amblyopia n.
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  1. a condition of the eye commonly referred to as “lazy eye”; vision gradually becomes blurred or distorted to unequal balance of the eye muscles. The eyes do not present any physical clues when a child has amblyopia. Amblyopia

  2. Condition • Also known as lazy eye • Caused by muscle imbalance (childhood cataracts) that result in blurred or double vision • It happens because the child’s brain finds the distortion confusing, therefore beings to only recognize images from the stronger eye while ignoring those from the weaker eye • Sight is gradually lost in the weaker eye from the disuse • Affects 2% of children under 10 • Children born to mothers who smoke have a higher risk

  3. Signs/ Symptoms • No observable signs in the child’s appearance and/or behaviors • Young children do not notice anything changing in their vision normally which makes them unable to tell anyone • This make its hard to detect without testing • Causes a loss of depth perception

  4. Management • Earlier the condition is found, better chance the child will not lose their vision • Detection can be done with routine vision screenings. They will check that: • Child’s eyes let light all the way through • Both eyes see equally well • Eyes are moving normally • Treatment is more successful when condition is diagnosed between six months and two years • If diagnosed before the age of six or seven most of the child’s eyesight can be restored • Children as old as 17 may be able to regain some of their eyesight with treatment • Children wear a patch over the stronger eye until muscle strength in the weaker eye improves • The child may also need glasses, eye drops, and to perform eye exercises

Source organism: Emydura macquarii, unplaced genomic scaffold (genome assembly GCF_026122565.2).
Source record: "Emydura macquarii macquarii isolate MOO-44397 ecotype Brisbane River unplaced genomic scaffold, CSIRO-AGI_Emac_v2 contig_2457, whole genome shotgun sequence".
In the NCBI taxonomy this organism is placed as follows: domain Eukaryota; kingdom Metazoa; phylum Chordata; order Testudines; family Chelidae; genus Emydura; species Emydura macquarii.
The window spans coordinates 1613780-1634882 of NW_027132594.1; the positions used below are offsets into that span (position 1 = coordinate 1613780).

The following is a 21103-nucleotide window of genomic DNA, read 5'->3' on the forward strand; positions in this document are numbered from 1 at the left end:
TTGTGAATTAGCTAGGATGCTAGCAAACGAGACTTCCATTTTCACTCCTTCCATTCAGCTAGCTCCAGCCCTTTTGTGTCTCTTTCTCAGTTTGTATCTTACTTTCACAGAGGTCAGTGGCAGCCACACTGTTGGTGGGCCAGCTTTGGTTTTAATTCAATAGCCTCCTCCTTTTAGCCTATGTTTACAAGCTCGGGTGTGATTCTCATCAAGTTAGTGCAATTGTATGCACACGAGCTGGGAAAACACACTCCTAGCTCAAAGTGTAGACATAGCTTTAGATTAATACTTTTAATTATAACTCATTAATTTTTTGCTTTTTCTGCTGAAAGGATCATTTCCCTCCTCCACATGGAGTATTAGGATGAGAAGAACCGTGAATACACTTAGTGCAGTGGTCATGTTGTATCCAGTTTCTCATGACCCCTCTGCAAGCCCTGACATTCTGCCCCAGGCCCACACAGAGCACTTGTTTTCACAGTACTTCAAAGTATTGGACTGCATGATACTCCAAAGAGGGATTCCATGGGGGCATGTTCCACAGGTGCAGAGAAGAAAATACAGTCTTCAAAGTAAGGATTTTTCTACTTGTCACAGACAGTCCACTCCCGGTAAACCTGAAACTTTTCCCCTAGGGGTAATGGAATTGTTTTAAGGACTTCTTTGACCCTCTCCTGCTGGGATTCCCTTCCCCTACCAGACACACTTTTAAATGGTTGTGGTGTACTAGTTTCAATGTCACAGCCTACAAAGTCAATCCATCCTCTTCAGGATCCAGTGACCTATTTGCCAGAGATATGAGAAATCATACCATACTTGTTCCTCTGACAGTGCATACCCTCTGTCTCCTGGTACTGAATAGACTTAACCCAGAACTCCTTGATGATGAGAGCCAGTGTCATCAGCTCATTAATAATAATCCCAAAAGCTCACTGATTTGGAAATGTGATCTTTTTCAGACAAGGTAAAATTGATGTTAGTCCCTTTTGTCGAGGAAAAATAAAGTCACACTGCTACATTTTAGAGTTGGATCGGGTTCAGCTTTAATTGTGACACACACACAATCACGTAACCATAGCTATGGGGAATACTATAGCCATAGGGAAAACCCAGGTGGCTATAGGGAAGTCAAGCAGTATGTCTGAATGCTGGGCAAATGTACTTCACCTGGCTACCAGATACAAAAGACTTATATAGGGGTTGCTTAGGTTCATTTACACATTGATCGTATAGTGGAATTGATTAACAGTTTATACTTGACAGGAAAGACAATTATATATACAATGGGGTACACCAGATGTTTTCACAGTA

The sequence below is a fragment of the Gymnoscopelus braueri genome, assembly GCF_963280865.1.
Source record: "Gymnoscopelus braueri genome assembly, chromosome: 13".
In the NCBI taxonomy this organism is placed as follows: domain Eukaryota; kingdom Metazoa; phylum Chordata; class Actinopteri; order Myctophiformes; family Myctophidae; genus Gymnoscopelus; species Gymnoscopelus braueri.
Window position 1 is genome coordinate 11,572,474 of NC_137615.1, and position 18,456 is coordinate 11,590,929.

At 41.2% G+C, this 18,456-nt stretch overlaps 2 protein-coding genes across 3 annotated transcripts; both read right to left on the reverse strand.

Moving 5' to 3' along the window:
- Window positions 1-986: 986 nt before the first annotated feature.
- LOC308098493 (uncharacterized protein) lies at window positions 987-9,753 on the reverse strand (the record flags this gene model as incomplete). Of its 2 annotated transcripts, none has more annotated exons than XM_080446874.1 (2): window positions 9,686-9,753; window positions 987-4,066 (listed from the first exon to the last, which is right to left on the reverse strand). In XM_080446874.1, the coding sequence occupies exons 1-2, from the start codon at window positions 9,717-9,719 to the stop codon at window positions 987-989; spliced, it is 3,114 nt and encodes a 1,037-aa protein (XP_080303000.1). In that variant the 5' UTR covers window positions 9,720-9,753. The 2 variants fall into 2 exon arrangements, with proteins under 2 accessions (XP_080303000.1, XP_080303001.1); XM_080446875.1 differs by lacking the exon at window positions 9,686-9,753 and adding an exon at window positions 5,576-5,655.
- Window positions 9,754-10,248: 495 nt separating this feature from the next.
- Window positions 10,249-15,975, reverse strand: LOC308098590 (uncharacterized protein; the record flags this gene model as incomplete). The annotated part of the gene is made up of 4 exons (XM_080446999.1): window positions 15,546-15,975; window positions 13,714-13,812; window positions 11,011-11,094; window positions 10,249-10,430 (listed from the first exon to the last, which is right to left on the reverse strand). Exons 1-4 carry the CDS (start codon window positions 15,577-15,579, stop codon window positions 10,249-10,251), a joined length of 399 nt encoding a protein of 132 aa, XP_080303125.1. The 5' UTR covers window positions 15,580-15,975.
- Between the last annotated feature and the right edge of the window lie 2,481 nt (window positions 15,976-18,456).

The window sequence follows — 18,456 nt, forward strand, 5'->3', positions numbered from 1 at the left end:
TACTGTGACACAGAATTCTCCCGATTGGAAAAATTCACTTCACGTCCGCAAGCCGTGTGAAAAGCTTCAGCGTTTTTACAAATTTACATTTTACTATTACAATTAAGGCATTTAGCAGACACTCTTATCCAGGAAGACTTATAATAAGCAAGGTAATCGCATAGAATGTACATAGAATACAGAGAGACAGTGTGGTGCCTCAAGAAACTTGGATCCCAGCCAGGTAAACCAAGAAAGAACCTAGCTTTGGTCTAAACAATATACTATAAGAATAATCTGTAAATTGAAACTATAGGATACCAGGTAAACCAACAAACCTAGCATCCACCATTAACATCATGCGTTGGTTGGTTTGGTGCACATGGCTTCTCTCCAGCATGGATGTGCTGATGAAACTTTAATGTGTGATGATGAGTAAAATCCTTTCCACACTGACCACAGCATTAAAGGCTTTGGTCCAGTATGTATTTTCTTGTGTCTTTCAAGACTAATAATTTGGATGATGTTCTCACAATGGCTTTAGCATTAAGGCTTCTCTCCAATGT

5. Teacher modifications • Teacher may be asked to administer treatments to the student during the day • Teachers must understand the importance of maintaining a child’s treatment schedule • Being supportive of the child’s difficulty with their disorder is a must • While doing treatments, added precautions such as clearing obstacles from pathways and holding the student’s hand to guide them around new spaces may be necessary

  6. Classroom Setting • Teacher’s can use this learning experience to develop other students empathy and acceptance for individuals with special needs • Letting students interact with students who have differences then their own help broaden their knowledge and life skills

  7. Reference Page • Hamilton, S. (2011, October 26). Amblyopia and your child's eyes. Retrieved from health/amblyopia-child-eyes?page=2 • Marotz, L. (2009). Health, safety, and nutrition for the young child. (7 ed., pp. 76-77). Clifton Park, NY: Delmar Learning